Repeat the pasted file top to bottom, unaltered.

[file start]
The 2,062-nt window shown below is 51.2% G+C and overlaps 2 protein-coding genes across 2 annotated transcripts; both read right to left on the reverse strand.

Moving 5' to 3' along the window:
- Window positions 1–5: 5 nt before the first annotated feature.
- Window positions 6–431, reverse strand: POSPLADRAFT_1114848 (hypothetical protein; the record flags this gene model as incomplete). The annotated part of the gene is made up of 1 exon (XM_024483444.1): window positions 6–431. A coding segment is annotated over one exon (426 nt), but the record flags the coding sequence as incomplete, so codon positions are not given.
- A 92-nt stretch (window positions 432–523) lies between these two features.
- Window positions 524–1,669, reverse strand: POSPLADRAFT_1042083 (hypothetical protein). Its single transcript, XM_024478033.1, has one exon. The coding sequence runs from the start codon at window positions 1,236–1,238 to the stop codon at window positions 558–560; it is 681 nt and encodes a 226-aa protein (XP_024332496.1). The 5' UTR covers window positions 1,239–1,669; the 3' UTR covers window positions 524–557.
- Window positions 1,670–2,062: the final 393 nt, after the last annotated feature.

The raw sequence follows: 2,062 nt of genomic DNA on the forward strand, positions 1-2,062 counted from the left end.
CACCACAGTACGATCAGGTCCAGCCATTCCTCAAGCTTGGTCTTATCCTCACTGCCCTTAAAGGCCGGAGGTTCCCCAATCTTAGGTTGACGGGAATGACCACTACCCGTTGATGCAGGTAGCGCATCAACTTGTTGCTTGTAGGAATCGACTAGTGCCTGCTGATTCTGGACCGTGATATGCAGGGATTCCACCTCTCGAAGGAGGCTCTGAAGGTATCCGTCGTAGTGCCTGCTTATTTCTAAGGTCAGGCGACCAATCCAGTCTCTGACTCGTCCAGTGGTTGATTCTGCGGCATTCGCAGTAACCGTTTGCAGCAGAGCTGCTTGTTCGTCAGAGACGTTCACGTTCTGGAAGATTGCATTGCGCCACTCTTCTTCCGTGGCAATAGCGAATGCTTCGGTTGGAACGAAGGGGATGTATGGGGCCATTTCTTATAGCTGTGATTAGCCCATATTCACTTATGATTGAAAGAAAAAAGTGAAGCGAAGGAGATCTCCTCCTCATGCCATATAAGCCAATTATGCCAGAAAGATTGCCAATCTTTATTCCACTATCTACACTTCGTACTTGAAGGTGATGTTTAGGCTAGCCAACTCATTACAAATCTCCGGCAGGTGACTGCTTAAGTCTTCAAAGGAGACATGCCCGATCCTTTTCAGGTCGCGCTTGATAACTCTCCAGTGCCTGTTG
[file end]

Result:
The 2,062-nt window shown below is 51.2% G+C and overlaps 2 protein-coding genes across 2 annotated transcripts; both read right to left on the reverse strand.

Moving 5' to 3' along the window:
- Window positions 1–5: 5 nt before the first annotated feature.
- Window positions 6–431, reverse strand: POSPLADRAFT_1114848 (hypothetical protein; the record flags this gene model as incomplete). The annotated part of the gene is made up of 1 exon (XM_024483444.1): window positions 6–431. A coding segment is annotated over one exon (426 nt), but the record flags the coding sequence as incomplete, so codon positions are not given.
- A 92-nt stretch (window positions 432–523) lies between these two features.
- Window positions 524–1,669, reverse strand: POSPLADRAFT_1042083 (hypothetical protein). Its single transcript, XM_024478033.1, has one exon. The coding sequence runs from the start codon at window positions 1,236–1,238 to the stop codon at window positions 558–560; it is 681 nt and encodes a 226-aa protein (XP_024332496.1). The 5' UTR covers window positions 1,239–1,669; the 3' UTR covers window positions 524–557.
- Window positions 1,670–2,062: the final 393 nt, after the last annotated feature.

The raw sequence follows: 2,062 nt of genomic DNA on the forward strand, positions 1-2,062 counted from the left end.
CACCACAGTACGATCAGGTCCAGCCATTCCTCAAGCTTGGTCTTATCCTCACTGCCCTTAAAGGCCGGAGGTTCCCCAATCTTAGGTTGACGGGAATGACCACTACCCGTTGATGCAGGTAGCGCATCAACTTGTTGCTTGTAGGAATCGACTAGTGCCTGCTGATTCTGGACCGTGATATGCAGGGATTCCACCTCTCGAAGGAGGCTCTGAAGGTATCCGTCGTAGTGCCTGCTTATTTCTAAGGTCAGGCGACCAATCCAGTCTCTGACTCGTCCAGTGGTTGATTCTGCGGCATTCGCAGTAACCGTTTGCAGCAGAGCTGCTTGTTCGTCAGAGACGTTCACGTTCTGGAAGATTGCATTGCGCCACTCTTCTTCCGTGGCAATAGCGAATGCTTCGGTTGGAACGAAGGGGATGTATGGGGCCATTTCTTATAGCTGTGATTAGCCCATATTCACTTATGATTGAAAGAAAAAAGTGAAGCGAAGGAGATCTCCTCCTCATGCCATATAAGCCAATTATGCCAGAAAGATTGCCAATCTTTATTCCACTATCTACACTTCGTACTTGAAGGTGATGTTTAGGCTAGCCAACTCATTACAAATCTCCGGCAGGTGACTGCTTAAGTCTTCAAAGGAGACATGCCCGATCCTTTTCAGGTCGCGCTTGATAACTCTCCAGTGCCTGTTG